Studies show that three out of four people using heroin began with the use of prescription medication. Taken as prescribed, opioids may help manage pain when taken for a short amount of time. However, prolonged use often leads to physical dependence and the risk of addiction occurs. That risk is even greater when medications are taken at higher than recommended doses, combined with alcohol or other drugs, or taken without a prescription.
What are Opioids?
Opioids include illegal drugs such as heroin but also prescription medications used to treat pain such as Percocet, Darvocet, OxyContin, Codeine and others (see list below). Often, what is simply needed to help relieve pain becomes its own nightmare.
Dependence often begins as tolerance, the need to take higher doses of a medication to get the same effect. This is your first warning sign and you should discuss this with your doctor.
The dangers of addiction are greater than anyone realizes —and easier than one imagines.
How it works: Opioids attach to proteins in the body and reduce the intensity of pain signals reaching the brain. Opioids can produce drowsiness, vomiting, allergic reactions, mental confusion, nausea, constipation and can cause respiration problems.
- Codeine (Tylenol w/Codeine, Phenaphen w/ Codeine)
- Fentanyl (Actiq, Duragesic, Fentora)
- Hydrocodone (Hysingla ER, Zohydro ER)
- Hydrocodone/acetaminaphen (Lortab, Vicodin, Lorcet, Norco)
- Methadone (Dolophine, Methadose)
- Morphine (Kadian, Avinza, Astramorph, MS Contin)
- Oxycodone (OxyContin, Oxecta, Roxicodone)
- Oxycodone/acetaminophen (Percocet, Endocet, Roxicet)
- Suboxone (Talwin, Buprenorphine)
- Tramadol, Ultram
Dependence vs. Addiction
Physical dependence occurs because of normal adaptations to chronic exposure to a drug and is not the same as addiction. Addiction, which can include physical dependence, is distinguished by compulsive drug seeking and use despite sometimes devastating consequences.
Someone who is physically dependent on a medication will experience withdrawal symptoms when use of the drug is abruptly reduced or stopped. These symptoms can be mild or severe (depending on the drug) and can usually be managed medically or avoided by using a slow drug taper.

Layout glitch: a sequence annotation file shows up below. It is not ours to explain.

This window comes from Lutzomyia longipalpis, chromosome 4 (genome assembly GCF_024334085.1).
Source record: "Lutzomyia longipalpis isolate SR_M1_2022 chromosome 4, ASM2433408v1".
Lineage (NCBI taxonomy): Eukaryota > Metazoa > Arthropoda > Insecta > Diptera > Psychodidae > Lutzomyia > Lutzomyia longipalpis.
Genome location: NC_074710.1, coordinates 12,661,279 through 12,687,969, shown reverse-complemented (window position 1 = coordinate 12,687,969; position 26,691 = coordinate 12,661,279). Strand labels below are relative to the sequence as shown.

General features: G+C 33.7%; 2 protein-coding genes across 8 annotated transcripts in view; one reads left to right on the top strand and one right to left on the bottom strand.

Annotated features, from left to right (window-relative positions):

Dependence is often accompanied by tolerance, or the need to take higher doses of a medication to get the same effect. When tolerance occurs, it can be difficult for a physician to evaluate whether a patient is developing a drug problem, or has a real medical need for higher doses to control their symptoms. For this reason, physicians need to be vigilant and attentive to their patients’ symptoms and level of functioning to treat them appropriately.
Signs of Opioid Misuse
- Pinpoint pupils
- Slurred speech
- Difficulty breathing
- Nasal problems
- Collapsed veins
- Itching or flushed skin
- Nodding off
- Watery eyes, runny nose
- Agitation, irritability, anxiety, insomnia
- Muscle aches and pains
- Hot and cold sweats
- Abdominal cramping nausea, vomiting, diarrhea
- *Opioid withdrawal is extremely uncomfortable, but not life threatening. It is recommended that you contact a doctor or treatment center.
Signs of Overdose
- Pinpoint pupils
- Labored breathing, difficulty breathing or shallow breathing
- Slow or erratic pulse
- Clammy skin
- Lips, fingers or face turn blue
- Limp body
- Death Rattle – snore-like gurgling noise. This indicates emergency resuscitation is needed IMMEDIATELY.
What To Do in An Overdose
- Call 911 immediately.
- Stay with the person.
- Give Naloxone (Narcan) if available.
- DO NOT slap the person, put into a cold bath or try to induce vomiting.
- Maryland’s Good Samaritan Law provides immunity for you AND the overdose victim if you call for help.
How to Avoid Opioid Misuse / Opioid Overdose
- Take medication only as prescribed.
- Do not take more than instructed.
- Call your doctor if your pain worsens.
- Never mix painkillers with alcohol or sleeping pills.
- Store your medication in a safe place.
- Dispose of unused medication properly.
- Teach your friends and family how to respond to an overdose.
- Discuss any concerns with your doctor.
- Click here for a list of questions to ask your doctor from the U.S. Food & Drug Administration.
- Click here for a list of questions to ask your doctor from Harvard Medical School.